‘On the Street’ and its author at The New York Times, Bill Cunningham, have been part of the fabric of being a New Yorker for as long as we can remember. In celebration, The New York Historical Society prepares to celebrate the life of this iconic figure in its upcoming exhibit, Celebrating Bill Cunningham.
William John “Bill” Cunningham Jr. (1929-2016) is best remembered as the fashion photographer for the New York Times. After dropping out of Harvard in 1948, he moved to New York City at the age of 19, and in 1978, his candid photo’s on the streets of the City, caught the attention of The New York Times ~ where he reported for the paper for 40 years.
Recent acquisitions by The New York Historical Society will be on view in this exhibit. It will include objects, personal correspondence, ephemera, and photographs that reflect the life and work of this iconic New York figure. Among the highlights will be the bicycle that he rode around the city, his first camera, an Olympus Pen-D, 35mm; and his signature blue jacket.
In addition, personal photographs of Cunningham at home and with friends; correspondence, including a few of the hand-made Valentines he frequently sent to friends; and a New York City street sign, “Bill Cunningham Corner,” that was temporarily installed at 5th Avenue and 57th Street in his honor, following his death in 2016.
You might remember The New York Historical Society’s exhibit on Editta Sherman, with film footage taken at La Vie Boheme ~ the apartments above Carnegie Hall with Cunningham, her friend and neighbor. For eight years, beginning in 1968, Cunningham photographed Sherman in vintage costumes, using iconic Manhattan buildings of the same period as a backdrop. This project, later published in 1978 as a collection of 128 photographs entitled Facades, actually grew to 800 locations and 500 different outfits. A selection from Cunningham’s Facades will also be on display in this exhibit.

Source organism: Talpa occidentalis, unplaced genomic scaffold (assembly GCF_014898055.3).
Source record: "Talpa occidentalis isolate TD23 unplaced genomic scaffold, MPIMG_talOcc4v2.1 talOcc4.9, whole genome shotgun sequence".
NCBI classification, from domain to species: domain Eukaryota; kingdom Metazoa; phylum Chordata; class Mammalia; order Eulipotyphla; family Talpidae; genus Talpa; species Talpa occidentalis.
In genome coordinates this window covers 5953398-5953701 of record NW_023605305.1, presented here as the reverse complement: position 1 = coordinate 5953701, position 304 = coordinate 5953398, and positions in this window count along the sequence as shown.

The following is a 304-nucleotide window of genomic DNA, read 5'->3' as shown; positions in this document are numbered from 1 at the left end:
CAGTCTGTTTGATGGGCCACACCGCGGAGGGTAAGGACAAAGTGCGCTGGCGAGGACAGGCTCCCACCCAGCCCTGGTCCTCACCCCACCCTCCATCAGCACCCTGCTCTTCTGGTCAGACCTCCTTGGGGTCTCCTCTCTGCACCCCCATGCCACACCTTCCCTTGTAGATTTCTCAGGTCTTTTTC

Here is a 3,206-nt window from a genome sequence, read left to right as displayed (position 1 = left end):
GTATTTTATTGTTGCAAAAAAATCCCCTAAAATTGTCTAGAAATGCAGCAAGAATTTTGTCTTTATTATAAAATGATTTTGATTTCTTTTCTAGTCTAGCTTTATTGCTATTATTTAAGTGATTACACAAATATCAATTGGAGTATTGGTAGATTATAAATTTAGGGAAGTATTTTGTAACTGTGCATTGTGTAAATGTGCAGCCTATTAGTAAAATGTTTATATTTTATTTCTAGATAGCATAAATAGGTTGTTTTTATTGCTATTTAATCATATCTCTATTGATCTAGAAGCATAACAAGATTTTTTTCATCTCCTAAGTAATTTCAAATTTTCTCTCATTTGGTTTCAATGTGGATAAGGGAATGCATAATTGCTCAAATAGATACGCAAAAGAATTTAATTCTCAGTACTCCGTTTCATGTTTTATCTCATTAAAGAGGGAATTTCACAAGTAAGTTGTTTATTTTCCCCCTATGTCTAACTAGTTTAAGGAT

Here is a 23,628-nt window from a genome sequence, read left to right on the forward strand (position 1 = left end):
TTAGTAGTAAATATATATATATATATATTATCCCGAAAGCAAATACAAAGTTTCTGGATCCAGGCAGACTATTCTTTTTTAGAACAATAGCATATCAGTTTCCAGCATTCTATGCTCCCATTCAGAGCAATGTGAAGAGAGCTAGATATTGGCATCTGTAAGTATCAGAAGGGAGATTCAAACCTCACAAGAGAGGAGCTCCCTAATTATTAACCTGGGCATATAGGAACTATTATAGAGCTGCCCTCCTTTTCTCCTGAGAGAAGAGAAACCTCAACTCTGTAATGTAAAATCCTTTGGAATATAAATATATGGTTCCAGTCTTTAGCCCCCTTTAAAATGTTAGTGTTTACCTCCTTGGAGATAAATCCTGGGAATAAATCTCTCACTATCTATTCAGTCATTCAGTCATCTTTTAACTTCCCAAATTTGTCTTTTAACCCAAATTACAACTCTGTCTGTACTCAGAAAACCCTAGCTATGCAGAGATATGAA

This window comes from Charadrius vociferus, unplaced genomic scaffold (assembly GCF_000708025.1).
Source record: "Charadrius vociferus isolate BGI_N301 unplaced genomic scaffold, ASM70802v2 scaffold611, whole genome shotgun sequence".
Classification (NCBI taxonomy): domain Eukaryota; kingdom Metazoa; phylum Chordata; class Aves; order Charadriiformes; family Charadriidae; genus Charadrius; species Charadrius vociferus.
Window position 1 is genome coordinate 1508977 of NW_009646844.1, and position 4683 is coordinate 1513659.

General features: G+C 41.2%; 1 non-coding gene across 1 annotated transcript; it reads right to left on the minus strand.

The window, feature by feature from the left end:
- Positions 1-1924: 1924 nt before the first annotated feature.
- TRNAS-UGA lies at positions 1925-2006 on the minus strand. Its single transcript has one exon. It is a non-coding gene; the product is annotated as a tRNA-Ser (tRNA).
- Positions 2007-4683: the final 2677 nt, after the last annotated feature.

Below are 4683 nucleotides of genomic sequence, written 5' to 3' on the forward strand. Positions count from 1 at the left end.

Cunningham lived at La Vie Boheme, the apartments above Carnegie Hall, in a studio apartment that was so small, it lacked a private bathroom or kitchen, but was filled with file cabinets ~ and a single bed.
Cunningham, Sherman and the other formidable residence were forced to move in 2010, when Cunningham relocated to a modern apartment overlooking Central Park, where he lived until his death in 2016.
Celebrating Bill Cunningham will be on view from June 8 to September 9, 2018 at The New York Historical Society, 170 Central Park West at 77th Street. This exhibit is curated by Debra Schmidt Bach, curator of decorative arts at New York Historical Society.
The New York Landmarks Conservancy made Bill Cunningham a living landmark in 2009. In 2010, a documentary “Bill Cunningham New York” premiered at The Museum of Modern Art.
As a sidenote, did you know that his family discovered that he left a written memoir? Entitled ‘Fashion Climbing.’ More on that right Here. Penguin Press acquired this memoir at auction, and it will be published posthumously in September, 2018.